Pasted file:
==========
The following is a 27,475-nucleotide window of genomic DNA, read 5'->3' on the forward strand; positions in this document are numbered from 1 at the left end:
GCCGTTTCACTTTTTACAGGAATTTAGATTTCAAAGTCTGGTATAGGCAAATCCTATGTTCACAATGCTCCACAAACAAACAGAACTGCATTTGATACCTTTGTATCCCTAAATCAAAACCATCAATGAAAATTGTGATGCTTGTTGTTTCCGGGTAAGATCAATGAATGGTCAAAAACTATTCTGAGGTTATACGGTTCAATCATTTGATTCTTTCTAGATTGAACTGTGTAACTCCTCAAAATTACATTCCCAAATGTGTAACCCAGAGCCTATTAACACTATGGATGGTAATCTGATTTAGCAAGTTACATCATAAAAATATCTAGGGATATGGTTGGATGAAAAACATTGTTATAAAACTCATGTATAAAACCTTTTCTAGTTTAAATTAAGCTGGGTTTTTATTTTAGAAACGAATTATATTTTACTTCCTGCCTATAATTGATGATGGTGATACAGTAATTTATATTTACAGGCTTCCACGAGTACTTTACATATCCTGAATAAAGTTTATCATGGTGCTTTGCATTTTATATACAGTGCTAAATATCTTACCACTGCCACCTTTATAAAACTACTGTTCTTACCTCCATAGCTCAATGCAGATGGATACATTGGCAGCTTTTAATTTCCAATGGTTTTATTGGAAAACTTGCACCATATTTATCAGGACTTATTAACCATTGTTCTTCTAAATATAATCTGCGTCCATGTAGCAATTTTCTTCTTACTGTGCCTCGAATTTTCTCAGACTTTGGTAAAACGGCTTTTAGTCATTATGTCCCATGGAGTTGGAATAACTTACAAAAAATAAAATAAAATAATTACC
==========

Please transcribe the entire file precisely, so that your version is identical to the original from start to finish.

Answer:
The following is a 27,475-nucleotide window of genomic DNA, read 5'->3' on the forward strand; positions in this document are numbered from 1 at the left end:
GCCGTTTCACTTTTTACAGGAATTTAGATTTCAAAGTCTGGTATAGGCAAATCCTATGTTCACAATGCTCCACAAACAAACAGAACTGCATTTGATACCTTTGTATCCCTAAATCAAAACCATCAATGAAAATTGTGATGCTTGTTGTTTCCGGGTAAGATCAATGAATGGTCAAAAACTATTCTGAGGTTATACGGTTCAATCATTTGATTCTTTCTAGATTGAACTGTGTAACTCCTCAAAATTACATTCCCAAATGTGTAACCCAGAGCCTATTAACACTATGGATGGTAATCTGATTTAGCAAGTTACATCATAAAAATATCTAGGGATATGGTTGGATGAAAAACATTGTTATAAAACTCATGTATAAAACCTTTTCTAGTTTAAATTAAGCTGGGTTTTTATTTTAGAAACGAATTATATTTTACTTCCTGCCTATAATTGATGATGGTGATACAGTAATTTATATTTACAGGCTTCCACGAGTACTTTACATATCCTGAATAAAGTTTATCATGGTGCTTTGCATTTTATATACAGTGCTAAATATCTTACCACTGCCACCTTTATAAAACTACTGTTCTTACCTCCATAGCTCAATGCAGATGGATACATTGGCAGCTTTTAATTTCCAATGGTTTTATTGGAAAACTTGCACCATATTTATCAGGACTTATTAACCATTGTTCTTCTAAATATAATCTGCGTCCATGTAGCAATTTTCTTCTTACTGTGCCTCGAATTTTCTCAGACTTTGGTAAAACGGCTTTTAGTCATTATGTCCCATGGAGTTGGAATAACTTACAAAAAATAAAATAAAATAATTACC